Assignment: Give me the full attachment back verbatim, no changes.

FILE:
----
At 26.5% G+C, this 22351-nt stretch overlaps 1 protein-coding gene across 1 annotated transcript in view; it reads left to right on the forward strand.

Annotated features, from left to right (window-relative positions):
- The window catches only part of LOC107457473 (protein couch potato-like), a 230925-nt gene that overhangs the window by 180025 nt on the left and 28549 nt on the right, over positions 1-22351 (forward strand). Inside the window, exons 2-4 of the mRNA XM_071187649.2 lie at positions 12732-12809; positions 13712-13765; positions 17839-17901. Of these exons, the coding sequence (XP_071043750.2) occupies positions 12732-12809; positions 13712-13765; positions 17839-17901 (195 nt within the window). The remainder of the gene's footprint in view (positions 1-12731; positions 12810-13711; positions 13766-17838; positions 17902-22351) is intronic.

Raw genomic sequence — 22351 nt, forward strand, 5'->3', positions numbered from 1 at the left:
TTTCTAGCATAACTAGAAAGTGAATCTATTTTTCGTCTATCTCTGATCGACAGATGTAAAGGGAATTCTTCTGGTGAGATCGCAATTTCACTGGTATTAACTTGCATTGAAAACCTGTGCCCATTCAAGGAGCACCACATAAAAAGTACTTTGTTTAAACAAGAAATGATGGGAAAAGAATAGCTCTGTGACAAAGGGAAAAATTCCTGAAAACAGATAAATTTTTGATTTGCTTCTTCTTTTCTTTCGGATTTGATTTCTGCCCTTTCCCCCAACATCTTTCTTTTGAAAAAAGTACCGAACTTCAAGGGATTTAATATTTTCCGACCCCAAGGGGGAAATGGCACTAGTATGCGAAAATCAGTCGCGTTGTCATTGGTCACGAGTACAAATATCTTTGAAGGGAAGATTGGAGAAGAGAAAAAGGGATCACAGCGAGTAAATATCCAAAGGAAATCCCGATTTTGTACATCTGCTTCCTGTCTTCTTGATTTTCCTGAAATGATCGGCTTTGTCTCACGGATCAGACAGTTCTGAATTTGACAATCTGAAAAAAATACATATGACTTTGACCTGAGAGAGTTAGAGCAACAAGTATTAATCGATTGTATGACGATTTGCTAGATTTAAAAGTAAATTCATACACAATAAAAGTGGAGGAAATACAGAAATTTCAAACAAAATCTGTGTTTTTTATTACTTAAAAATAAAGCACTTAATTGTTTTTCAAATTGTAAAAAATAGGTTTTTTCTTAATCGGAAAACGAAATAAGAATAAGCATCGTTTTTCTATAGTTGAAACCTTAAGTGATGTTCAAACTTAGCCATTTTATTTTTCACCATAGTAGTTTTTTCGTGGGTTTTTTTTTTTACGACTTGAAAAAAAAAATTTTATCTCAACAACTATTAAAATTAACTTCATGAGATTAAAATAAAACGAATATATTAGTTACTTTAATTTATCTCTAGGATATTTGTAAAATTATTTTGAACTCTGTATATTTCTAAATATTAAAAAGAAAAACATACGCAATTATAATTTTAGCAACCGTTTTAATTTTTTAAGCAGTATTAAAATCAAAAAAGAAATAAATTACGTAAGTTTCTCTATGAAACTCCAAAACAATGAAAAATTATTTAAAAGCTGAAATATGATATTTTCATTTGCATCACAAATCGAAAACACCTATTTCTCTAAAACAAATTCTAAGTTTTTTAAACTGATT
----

At 26.5% G+C, this 22351-nt stretch overlaps 1 protein-coding gene across 1 annotated transcript in view; it reads left to right on the forward strand.

Annotated features, from left to right (window-relative positions):
- The window catches only part of LOC107457473 (protein couch potato-like), a 230925-nt gene that overhangs the window by 180025 nt on the left and 28549 nt on the right, over positions 1-22351 (forward strand). Inside the window, exons 2-4 of the mRNA XM_071187649.2 lie at positions 12732-12809; positions 13712-13765; positions 17839-17901. Of these exons, the coding sequence (XP_071043750.2) occupies positions 12732-12809; positions 13712-13765; positions 17839-17901 (195 nt within the window). The remainder of the gene's footprint in view (positions 1-12731; positions 12810-13711; positions 13766-17838; positions 17902-22351) is intronic.

Raw genomic sequence — 22351 nt, forward strand, 5'->3', positions numbered from 1 at the left:
TTTCTAGCATAACTAGAAAGTGAATCTATTTTTCGTCTATCTCTGATCGACAGATGTAAAGGGAATTCTTCTGGTGAGATCGCAATTTCACTGGTATTAACTTGCATTGAAAACCTGTGCCCATTCAAGGAGCACCACATAAAAAGTACTTTGTTTAAACAAGAAATGATGGGAAAAGAATAGCTCTGTGACAAAGGGAAAAATTCCTGAAAACAGATAAATTTTTGATTTGCTTCTTCTTTTCTTTCGGATTTGATTTCTGCCCTTTCCCCCAACATCTTTCTTTTGAAAAAAGTACCGAACTTCAAGGGATTTAATATTTTCCGACCCCAAGGGGGAAATGGCACTAGTATGCGAAAATCAGTCGCGTTGTCATTGGTCACGAGTACAAATATCTTTGAAGGGAAGATTGGAGAAGAGAAAAAGGGATCACAGCGAGTAAATATCCAAAGGAAATCCCGATTTTGTACATCTGCTTCCTGTCTTCTTGATTTTCCTGAAATGATCGGCTTTGTCTCACGGATCAGACAGTTCTGAATTTGACAATCTGAAAAAAATACATATGACTTTGACCTGAGAGAGTTAGAGCAACAAGTATTAATCGATTGTATGACGATTTGCTAGATTTAAAAGTAAATTCATACACAATAAAAGTGGAGGAAATACAGAAATTTCAAACAAAATCTGTGTTTTTTATTACTTAAAAATAAAGCACTTAATTGTTTTTCAAATTGTAAAAAATAGGTTTTTTCTTAATCGGAAAACGAAATAAGAATAAGCATCGTTTTTCTATAGTTGAAACCTTAAGTGATGTTCAAACTTAGCCATTTTATTTTTCACCATAGTAGTTTTTTCGTGGGTTTTTTTTTTTACGACTTGAAAAAAAAAATTTTATCTCAACAACTATTAAAATTAACTTCATGAGATTAAAATAAAACGAATATATTAGTTACTTTAATTTATCTCTAGGATATTTGTAAAATTATTTTGAACTCTGTATATTTCTAAATATTAAAAAGAAAAACATACGCAATTATAATTTTAGCAACCGTTTTAATTTTTTAAGCAGTATTAAAATCAAAAAAGAAATAAATTACGTAAGTTTCTCTATGAAACTCCAAAACAATGAAAAATTATTTAAAAGCTGAAATATGATATTTTCATTTGCATCACAAATCGAAAACACCTATTTCTCTAAAACAAATTCTAAGTTTTTTAAACTGATT